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Aug 24, 2012 01:58 PM

Mumbai: Pomfret Beckti Doria?

Forty years ago I was served a fish dish called Pomfret Beckti Doria (spelling may differ) at the West End Hotel in Bombay. It was utterly delicious: firm, meaty fish with a nuttiness from, I think, being sauteed in clarified butter. I have never encountered as fine a dish of pomfret since, nor have I found any reference to "beckti doria" as a preparation. Might a Mumbai gourmet enlighten me? Cheers!

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  1. Can you give any further description on that fish dish - any spice marinade used, any gravy, accompaniments?

    2 Replies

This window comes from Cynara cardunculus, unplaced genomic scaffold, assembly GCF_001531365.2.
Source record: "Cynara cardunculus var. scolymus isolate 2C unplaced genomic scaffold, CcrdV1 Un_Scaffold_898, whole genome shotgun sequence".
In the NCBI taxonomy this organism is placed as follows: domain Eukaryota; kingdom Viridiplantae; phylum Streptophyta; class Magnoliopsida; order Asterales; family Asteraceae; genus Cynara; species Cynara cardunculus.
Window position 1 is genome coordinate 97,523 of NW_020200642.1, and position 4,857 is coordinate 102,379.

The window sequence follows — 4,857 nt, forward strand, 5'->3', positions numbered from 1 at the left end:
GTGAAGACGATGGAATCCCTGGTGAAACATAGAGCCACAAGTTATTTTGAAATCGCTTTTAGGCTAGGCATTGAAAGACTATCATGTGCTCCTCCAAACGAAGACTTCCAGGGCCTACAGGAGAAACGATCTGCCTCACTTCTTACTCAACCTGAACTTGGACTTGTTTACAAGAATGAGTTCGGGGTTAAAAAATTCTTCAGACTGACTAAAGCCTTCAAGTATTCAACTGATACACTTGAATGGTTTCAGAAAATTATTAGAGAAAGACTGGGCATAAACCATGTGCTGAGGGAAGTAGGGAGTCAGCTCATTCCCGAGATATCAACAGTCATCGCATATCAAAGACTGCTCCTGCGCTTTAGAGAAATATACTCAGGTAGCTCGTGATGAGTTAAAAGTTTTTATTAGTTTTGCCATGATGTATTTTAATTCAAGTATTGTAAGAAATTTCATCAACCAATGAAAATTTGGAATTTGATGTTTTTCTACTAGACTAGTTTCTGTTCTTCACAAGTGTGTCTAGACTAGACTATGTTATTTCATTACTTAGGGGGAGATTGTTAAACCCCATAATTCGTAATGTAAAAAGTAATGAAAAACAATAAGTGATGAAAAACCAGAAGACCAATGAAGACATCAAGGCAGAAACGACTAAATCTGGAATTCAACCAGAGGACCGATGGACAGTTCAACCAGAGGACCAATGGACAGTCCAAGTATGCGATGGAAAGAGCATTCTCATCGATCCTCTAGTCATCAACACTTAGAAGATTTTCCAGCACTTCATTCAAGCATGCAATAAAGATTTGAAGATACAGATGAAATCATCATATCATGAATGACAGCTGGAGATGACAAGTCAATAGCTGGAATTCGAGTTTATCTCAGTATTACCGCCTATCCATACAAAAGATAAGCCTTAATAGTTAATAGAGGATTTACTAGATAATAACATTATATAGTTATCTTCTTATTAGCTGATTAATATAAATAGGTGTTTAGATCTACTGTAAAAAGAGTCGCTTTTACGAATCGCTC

1. re: klyeoh

      There was no sauce. It had a nice nuttiness, so I assume it was sauteed in browned butter, maybe a la meuniere. The memory has stayed with me because of the lovely nutty, firm, mild meatiness. In memory it's texture was more like Hawai'ian ono rather than other pomfrets I've had. I have often wondered about the origin/meaning of "Beckti Doria." Thank you for your kind reply.

      1. re: oystertripe

        Well, there *is* the Bekti fish (white-fleshed) that's fairly common in Indian cooking:

        Unless you're dining in a continental restaurant, chances are, your fish was sauteed in ghee, which is clarified butter - the most common type of fat used for cooking in Indian cuisine. Maybe the "nuttiness" came from black mustard seeds.